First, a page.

For the month of July alone Australian Bureau of Statistics data shows housing finance in Australia almost topped $32 billion. To give you an idea of the magnitude of this figure it’s almost double the annual GDP of Papua New Guinea, according to the World Bank.
It’s abundantly clear that Australians are borrowing en-masse, aiming to take advantage of a thriving property market. If you’re thinking of getting on that ladder then it’s essential that you plan your loan and repayments in a way most suitable to you and your needs.
We’ve whipped up a quick a summary of the basics when it comes to the options for your mortgage repayments.
Principal and interest: aiming to own
This kind of home loan repayment will necessitate paying off the amount that you have borrowed as well as paying interest. This usually occurs over an agreed term of between 15 and 25 years with the goal of eventually owning the home outright. A Reserve Bank report shows that around 60 per cent of home loans in Australia are principal and interest.
This is the most common loan type in Australia as it is inherently less risky than many other loan types.
Principal and interest: Short term or long term?
When establishing a principal and interest loan it’s essential to give serious consideration to the repayment duration of your mortgage. There are two important things to consider here:
- How much can I afford to pay?
- How quickly can I pay my loan off?
These are essentially two parts to the same question. When figuring out how much you can repay per month it’s essential that you consider all of the extra costs, and leave wiggle room for the unexpected. If you repay at the very limit of your means, one surprise expense could derail your ability to repay your mortgage. Making extra repayments, when possible, can give you some financial buffer room as well.
On the other hand the sooner you repay your mortgage the less interest you’ll pay and the quicker you’ll own your home outright. To give you an idea of how much your repayment length can affect the amount of interest paid let’s have a look at a loan of $500,000, with a 5 per cent interest rate.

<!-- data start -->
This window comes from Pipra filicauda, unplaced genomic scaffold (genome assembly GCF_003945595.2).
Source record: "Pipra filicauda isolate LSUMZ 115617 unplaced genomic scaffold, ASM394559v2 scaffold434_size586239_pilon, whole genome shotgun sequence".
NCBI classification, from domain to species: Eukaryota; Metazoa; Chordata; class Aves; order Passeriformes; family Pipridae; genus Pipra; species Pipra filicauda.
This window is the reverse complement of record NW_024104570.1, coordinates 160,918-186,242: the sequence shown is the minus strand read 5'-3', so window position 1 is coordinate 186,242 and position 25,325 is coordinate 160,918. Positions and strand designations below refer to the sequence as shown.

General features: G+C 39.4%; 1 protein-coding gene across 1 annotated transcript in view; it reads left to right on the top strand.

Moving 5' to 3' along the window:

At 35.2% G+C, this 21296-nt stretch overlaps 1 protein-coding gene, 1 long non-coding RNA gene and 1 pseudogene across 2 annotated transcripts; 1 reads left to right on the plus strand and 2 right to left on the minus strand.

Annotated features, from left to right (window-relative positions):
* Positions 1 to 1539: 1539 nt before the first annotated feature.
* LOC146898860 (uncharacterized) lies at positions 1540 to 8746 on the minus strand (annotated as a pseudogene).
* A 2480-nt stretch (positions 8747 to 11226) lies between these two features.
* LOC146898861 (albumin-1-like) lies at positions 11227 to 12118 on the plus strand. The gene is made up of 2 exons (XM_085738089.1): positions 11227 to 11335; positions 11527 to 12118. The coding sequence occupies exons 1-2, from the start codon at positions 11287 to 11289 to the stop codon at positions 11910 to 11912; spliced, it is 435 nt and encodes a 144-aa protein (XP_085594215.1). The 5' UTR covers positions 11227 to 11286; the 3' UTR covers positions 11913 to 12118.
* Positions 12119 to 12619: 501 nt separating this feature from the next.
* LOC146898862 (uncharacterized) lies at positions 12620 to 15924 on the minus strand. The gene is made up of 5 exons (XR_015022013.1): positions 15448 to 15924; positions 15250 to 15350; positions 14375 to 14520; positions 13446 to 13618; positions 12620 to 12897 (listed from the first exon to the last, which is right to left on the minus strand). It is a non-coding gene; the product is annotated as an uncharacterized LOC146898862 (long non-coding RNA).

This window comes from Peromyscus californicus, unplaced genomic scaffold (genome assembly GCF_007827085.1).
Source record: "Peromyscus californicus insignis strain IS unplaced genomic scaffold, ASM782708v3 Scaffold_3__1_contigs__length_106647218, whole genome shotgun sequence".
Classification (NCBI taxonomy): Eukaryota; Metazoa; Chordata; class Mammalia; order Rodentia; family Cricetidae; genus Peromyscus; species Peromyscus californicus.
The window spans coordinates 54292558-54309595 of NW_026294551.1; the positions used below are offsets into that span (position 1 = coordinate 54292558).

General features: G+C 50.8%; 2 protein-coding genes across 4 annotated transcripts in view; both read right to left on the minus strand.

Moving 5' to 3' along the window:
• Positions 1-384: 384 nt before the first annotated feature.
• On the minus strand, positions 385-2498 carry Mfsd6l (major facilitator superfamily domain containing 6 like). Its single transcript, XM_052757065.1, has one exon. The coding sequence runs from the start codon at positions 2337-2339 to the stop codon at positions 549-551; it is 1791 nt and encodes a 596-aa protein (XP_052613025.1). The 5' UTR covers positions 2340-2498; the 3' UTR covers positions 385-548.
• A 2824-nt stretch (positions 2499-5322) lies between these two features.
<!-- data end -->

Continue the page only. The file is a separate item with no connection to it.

Over 20 years this will cost you $291,947 in interest repayments. Extend this to 30 years and you’ll pay $466,279.60. That’s a difference of over $170,000.
Interest only: pay less own less
An interest only loan is exactly what it sounds like. You’ll only make interest repayments (not principal): a strategy that often appeals to investors. Reserve Bank data shows that a shockingly high 40 per cent of loans are structured in this way. CoreLogic RP Data can help illuminate the motivation behind these loans.
The research company notes that property in the capital cities generally gains value year on year – making property in such areas ripe for investors armed with interest only loans.
Interest only: Negative gearing
By paying interest only, you minimise your immediate expenses while still taking advantage of capital gains. This is where negative gearing comes in. Negative gearing means that you’re making a loss on your property – interest repayments exceed your rental income.
Once again this is a method for investors to take advantage of capital gains. Making a loss on your property also may have several tax benefits that will offset the tax you pay on your income.
There’s certainly a lot to mull over when it comes to how you should repay your loan. What’s right for you will depend on a variety of factors including what you hope to achieve with your home, your resources and even your lifestyle.
Speak to us about your options and we’ll be able to tailor a loan and repayment plan to you personally. That way you’ll be happy at home quicker than you can say capital gains.